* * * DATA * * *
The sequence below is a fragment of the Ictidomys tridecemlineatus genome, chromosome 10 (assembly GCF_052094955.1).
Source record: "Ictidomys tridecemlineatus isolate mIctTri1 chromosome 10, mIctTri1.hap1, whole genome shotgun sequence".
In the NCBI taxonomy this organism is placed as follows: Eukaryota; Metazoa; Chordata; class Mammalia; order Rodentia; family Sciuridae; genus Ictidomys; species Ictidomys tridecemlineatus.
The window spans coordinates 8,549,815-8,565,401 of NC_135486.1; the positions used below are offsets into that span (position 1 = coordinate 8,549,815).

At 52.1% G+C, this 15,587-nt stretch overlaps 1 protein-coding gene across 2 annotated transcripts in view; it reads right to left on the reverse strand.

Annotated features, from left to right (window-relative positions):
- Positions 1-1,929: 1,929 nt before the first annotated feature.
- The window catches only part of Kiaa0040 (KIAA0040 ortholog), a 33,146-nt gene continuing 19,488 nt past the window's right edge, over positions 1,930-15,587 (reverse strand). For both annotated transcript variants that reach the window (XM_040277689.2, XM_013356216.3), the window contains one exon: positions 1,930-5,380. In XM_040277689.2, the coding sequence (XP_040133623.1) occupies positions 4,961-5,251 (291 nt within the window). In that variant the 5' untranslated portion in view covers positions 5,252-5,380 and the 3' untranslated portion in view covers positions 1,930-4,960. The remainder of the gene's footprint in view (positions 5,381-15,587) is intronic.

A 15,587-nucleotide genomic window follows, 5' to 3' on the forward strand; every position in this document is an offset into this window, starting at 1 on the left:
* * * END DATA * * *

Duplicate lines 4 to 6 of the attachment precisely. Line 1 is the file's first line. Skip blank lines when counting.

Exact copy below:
The window spans coordinates 8,549,815-8,565,401 of NC_135486.1; the positions used below are offsets into that span (position 1 = coordinate 8,549,815).

At 52.1% G+C, this 15,587-nt stretch overlaps 1 protein-coding gene across 2 annotated transcripts in view; it reads right to left on the reverse strand.

Annotated features, from left to right (window-relative positions):